U.S., EU agree to work on chip supplies, tech rules, China trade


The United States and European Union agreed on Wednesday to deepen transatlantic cooperation to strengthen semiconductor supply chains, curb China s non-market trade practices and take a more unified approach to regulating big, global technology firms

The U.S.-EU Trade and Technology Council had its first meeting in a former steel mill building in southeast Pittsburgh that has been repurposed as a research and development center for artificial intelligence (AI), robotics and advanced production.

Main members were U.S. Secretary of State Antony Blinken; Commerce Secretary Gina Raimondo; U.S. Trade Representative Katherine Tai; EU trade chief Valdis Dombrovskis; and European Commissioner for Competition Margrethe Vestager. A joint statement is expected to be issued later on Wednesday.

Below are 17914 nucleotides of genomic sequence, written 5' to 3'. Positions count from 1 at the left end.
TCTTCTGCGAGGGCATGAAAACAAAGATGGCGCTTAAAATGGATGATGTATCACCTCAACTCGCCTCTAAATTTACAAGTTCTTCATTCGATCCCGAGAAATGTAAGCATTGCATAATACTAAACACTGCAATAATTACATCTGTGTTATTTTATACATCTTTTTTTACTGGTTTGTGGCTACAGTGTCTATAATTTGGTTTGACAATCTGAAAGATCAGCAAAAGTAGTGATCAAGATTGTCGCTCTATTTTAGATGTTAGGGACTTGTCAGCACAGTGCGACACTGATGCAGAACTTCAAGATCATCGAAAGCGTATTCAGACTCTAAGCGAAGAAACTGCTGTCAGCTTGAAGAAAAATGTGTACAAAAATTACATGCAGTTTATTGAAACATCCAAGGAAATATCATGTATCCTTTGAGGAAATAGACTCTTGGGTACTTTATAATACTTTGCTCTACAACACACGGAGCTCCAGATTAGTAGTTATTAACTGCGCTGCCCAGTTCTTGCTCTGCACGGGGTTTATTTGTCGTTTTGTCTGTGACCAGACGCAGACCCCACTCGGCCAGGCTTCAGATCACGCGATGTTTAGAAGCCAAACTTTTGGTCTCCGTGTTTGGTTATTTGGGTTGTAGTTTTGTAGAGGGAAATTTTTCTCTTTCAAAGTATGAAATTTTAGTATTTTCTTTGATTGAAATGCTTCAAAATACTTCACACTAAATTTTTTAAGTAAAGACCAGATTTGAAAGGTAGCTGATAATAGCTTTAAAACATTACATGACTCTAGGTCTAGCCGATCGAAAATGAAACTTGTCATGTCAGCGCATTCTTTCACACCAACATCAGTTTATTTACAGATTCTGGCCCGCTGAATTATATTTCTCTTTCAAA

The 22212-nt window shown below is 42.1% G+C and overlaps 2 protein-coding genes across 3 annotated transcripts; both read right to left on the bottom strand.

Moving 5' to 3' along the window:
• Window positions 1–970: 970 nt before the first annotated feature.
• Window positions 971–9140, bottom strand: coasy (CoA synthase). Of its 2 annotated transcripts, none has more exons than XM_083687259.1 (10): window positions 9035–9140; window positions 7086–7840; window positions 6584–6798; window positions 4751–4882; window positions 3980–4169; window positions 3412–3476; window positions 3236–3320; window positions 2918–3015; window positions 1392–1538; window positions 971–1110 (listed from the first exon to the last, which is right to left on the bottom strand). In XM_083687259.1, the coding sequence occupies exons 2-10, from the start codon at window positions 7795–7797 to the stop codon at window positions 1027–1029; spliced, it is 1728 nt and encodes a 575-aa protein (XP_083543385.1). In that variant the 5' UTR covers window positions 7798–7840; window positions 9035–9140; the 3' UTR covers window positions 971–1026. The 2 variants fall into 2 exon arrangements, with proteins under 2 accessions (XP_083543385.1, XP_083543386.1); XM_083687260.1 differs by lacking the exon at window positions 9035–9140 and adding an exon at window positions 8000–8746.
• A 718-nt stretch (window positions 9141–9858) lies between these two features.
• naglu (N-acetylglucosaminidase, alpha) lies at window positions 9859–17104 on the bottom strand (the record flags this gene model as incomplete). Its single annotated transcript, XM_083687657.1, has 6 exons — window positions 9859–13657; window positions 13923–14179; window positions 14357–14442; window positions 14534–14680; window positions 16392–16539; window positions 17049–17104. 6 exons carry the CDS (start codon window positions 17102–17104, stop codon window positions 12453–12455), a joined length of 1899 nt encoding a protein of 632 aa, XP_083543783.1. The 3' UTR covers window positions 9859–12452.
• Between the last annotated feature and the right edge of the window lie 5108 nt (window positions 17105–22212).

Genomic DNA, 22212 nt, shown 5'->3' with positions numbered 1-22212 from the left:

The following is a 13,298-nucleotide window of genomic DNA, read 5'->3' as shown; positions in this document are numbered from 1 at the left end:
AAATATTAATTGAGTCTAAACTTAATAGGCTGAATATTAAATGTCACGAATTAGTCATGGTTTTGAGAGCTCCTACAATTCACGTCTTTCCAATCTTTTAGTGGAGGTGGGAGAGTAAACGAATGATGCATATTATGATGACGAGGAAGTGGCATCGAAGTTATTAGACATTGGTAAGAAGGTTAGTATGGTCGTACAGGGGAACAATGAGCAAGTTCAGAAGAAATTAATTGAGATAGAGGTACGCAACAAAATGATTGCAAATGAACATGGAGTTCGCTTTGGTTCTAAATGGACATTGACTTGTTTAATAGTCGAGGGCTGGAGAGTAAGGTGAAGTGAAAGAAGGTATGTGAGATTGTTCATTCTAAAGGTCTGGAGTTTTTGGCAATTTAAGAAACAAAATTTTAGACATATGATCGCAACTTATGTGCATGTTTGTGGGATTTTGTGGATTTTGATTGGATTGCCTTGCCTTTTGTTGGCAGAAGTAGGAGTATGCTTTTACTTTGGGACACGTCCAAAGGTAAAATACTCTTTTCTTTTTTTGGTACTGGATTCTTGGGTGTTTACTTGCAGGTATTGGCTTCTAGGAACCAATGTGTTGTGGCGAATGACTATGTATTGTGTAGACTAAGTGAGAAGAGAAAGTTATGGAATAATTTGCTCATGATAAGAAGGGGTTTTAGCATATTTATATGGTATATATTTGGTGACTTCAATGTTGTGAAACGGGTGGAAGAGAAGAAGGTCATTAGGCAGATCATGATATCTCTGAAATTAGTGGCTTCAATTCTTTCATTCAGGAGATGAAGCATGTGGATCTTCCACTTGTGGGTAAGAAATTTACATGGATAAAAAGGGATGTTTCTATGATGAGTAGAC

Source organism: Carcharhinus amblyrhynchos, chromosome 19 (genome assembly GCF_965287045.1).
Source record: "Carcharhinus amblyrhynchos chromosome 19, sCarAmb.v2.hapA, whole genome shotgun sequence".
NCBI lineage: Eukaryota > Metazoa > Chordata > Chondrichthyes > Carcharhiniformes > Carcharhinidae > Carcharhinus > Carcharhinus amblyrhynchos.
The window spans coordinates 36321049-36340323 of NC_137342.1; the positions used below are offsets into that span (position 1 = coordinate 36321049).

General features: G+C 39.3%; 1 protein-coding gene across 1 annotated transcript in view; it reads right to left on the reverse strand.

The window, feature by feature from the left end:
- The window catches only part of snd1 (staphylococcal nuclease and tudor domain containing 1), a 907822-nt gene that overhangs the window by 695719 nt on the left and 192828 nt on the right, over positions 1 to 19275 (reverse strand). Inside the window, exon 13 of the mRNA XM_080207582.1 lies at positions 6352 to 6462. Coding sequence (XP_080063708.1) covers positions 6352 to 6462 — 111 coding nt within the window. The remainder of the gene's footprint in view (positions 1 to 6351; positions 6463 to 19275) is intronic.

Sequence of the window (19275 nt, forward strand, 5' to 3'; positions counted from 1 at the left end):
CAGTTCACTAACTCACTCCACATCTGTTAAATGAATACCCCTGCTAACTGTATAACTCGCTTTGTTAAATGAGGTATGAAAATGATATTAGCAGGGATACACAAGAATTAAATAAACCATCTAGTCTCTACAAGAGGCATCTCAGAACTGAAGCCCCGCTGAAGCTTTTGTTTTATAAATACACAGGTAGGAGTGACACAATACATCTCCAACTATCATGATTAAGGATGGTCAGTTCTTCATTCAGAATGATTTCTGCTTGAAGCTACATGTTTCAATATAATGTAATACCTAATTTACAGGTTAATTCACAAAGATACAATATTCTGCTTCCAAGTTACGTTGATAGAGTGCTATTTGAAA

The meeting was almost wrecked by French rage over a U.S. decision this month to supply Australia with nuclear submarines, which triggered Canberra to scrap a $40 billion submarine contract with France.

However, EU governments supported a joint declaration to strengthen semiconductor supply chains that says the bloc and the United States share mutual supply dependencies in the near term, although a reference to a second TTC meeting in the first quarter of 2022 was dropped.

As the U.S. and Europe try to restrain the growing power of American tech giants such as Google , Facebook, Apple and Amazon.com Inc ,cooperation has become significant for regulators on both sides of the Atlantic. It also would make it harder for the U.S. tech industry to fight new rules.


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